More Than Money: Higher Education Decisions Of Low-income And Minority Students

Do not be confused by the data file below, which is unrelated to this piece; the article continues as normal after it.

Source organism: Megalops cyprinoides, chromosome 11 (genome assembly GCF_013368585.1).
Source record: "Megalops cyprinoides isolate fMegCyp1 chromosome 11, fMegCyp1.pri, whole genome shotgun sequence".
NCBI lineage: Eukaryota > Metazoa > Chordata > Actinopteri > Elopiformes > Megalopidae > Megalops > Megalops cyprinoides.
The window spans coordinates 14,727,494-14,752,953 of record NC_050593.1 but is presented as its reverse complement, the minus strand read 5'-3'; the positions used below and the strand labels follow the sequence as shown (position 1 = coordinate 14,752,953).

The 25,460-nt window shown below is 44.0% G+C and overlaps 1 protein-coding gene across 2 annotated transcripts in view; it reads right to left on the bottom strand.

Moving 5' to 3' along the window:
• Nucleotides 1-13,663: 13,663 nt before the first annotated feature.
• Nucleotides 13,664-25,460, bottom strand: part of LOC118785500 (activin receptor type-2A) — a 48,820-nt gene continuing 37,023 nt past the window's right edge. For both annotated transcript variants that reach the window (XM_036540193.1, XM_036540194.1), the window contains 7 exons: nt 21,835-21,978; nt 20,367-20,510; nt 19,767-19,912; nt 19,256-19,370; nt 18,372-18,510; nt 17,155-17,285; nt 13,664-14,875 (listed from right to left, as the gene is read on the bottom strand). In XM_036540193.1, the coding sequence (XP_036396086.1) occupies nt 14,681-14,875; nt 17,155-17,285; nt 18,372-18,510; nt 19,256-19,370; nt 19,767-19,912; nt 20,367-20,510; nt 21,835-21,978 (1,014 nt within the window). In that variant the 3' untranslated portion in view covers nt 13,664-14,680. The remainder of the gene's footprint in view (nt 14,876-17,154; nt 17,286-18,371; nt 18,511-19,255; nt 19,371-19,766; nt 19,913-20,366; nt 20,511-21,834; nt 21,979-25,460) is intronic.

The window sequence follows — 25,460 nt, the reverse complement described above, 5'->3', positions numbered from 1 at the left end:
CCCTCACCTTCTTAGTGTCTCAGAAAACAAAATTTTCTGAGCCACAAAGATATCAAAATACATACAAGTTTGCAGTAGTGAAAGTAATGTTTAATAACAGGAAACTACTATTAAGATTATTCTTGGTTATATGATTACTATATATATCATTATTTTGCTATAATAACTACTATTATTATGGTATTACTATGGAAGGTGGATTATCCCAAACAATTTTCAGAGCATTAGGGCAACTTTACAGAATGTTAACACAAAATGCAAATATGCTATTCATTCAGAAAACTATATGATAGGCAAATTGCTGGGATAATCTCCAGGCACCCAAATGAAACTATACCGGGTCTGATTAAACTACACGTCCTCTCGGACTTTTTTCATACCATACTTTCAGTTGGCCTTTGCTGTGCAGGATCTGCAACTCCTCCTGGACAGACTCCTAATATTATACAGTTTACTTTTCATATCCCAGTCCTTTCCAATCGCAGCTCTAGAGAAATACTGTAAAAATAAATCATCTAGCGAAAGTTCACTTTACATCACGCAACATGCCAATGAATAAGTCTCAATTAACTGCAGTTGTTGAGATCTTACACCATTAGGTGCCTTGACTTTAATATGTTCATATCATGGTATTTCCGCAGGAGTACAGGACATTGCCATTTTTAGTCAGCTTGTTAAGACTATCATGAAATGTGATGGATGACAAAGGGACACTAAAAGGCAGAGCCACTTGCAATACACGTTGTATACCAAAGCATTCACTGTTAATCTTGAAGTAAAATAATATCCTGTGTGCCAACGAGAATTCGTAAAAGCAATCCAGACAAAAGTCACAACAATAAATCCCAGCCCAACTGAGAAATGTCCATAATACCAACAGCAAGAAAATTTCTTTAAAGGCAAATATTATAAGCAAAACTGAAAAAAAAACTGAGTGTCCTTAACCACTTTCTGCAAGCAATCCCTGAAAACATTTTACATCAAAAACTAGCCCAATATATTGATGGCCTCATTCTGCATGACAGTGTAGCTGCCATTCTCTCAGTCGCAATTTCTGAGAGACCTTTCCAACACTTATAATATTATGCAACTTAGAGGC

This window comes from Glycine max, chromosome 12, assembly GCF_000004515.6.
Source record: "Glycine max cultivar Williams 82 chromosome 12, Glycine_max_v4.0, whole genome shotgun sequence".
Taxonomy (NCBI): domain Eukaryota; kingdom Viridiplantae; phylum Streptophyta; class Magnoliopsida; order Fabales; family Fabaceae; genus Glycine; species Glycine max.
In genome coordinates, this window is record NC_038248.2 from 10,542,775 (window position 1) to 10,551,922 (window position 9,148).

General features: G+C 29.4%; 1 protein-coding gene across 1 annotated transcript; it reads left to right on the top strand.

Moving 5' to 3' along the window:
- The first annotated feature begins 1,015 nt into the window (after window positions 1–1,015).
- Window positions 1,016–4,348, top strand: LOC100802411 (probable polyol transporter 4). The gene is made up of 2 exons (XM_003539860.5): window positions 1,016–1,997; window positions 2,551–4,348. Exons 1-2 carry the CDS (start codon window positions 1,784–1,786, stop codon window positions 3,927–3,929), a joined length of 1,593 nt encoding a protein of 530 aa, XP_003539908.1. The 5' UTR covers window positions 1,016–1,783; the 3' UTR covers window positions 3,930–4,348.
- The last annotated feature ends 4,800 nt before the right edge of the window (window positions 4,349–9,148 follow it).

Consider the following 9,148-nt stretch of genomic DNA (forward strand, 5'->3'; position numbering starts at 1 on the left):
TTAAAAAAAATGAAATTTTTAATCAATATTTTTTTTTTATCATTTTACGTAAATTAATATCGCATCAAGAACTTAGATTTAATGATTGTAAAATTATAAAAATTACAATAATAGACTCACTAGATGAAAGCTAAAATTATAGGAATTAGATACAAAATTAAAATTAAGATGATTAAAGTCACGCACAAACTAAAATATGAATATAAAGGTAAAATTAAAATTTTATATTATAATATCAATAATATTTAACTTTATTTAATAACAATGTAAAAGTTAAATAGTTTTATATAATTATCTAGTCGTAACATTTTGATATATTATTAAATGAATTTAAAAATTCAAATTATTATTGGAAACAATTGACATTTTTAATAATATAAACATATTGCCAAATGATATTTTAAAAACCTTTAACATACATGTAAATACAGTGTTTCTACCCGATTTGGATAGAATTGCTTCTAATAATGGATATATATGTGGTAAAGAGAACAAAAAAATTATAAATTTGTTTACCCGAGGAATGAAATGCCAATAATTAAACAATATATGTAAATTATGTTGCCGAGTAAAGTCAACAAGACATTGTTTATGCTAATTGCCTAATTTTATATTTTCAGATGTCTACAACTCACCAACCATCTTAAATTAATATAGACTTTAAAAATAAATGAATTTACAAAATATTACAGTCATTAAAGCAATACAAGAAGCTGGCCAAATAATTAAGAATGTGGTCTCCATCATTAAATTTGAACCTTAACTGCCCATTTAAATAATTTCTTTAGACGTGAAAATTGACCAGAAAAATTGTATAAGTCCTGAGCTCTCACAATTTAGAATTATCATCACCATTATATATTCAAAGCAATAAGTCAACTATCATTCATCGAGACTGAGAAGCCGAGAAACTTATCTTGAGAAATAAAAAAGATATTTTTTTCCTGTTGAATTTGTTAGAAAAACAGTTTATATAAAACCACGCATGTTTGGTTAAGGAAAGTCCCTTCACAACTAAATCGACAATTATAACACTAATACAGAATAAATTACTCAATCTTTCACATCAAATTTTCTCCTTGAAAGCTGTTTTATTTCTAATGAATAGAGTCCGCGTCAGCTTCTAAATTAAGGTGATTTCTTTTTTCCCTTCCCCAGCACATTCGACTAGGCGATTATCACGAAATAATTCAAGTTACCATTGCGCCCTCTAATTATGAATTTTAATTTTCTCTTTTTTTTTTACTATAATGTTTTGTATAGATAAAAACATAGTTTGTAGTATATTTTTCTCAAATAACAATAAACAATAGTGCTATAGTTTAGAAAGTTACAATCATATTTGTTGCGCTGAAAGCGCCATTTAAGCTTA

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A gap persists in K-12 academic achievement, high school persistence, college attendance, and educational attainment by income level and race/ethnicity. Issues of race and ethnicity in education are often intertwined with those of economic status because African Americans and Latinos are more likely to live in poverty and have lower median household incomes than are Whites in US. Much of the literature regarding the achievement gap focuses on barriers faced by low-income and minority students; two barriers in particular are low student motivation and inadequate academic preparation. In addition to these individual level barriers, schools as institutions perpetuate and reward the possession of cultural capital, which low-income minority students often lack, thereby alienating low-income minority students from the learning process. To explore the college attendance decisions of low-income minority students, a case study was conducted of a not-for-profit organization committed to improving college readiness and increasing college access for underserved populations. The current study focused on the college attendance decisions, including the decision of whether to attend college, made by low-income African American and latino students when they had successfully completed high school, and were guaranteed scholarships to pay for college tuition. The current study analyzed the factors that influenced their higher education decisions, including the perceived barriers that limited their higher education choices and college access. The literature consistently asserts that a lack of money threatens the academic pursuits of low-income minority students. Levine and Levine (1995), for example, found that insufficient funding for tuition, a shift in federal aid from grants to loans, rising tuition costs, and higher college entrance standards were barriers to educational attainment for low-income minority students. However, the current study found that decisions regarding college attendance were shaped as much by other variables (e.g. student motivation; academic preparation; achievement ideology, levels of capital), in addition to tuition expenses and funding sources. The findings of this study suggest that although money is important, it is not sufficient to remedy inequities in college access. It is not just a lack of money that negatively affects college attendance for low-income, minority students. Findings indicate that social and cultural preparation for college were more important than financial preparation in predicting college attendance for low-income minority students. Respondents who felt academically, socially, and culturally prepared to attend and graduate college were more likely to attend college, and to attend four-year colleges and universities, compared to those who did not feel prepared. Because of the pervasive poverty and denied access to quality academic and other resources, social and cultural preparation were found to be more important than money in promoting college access for low-income minority students. More than money is necessary to parity college access for low-income minority students.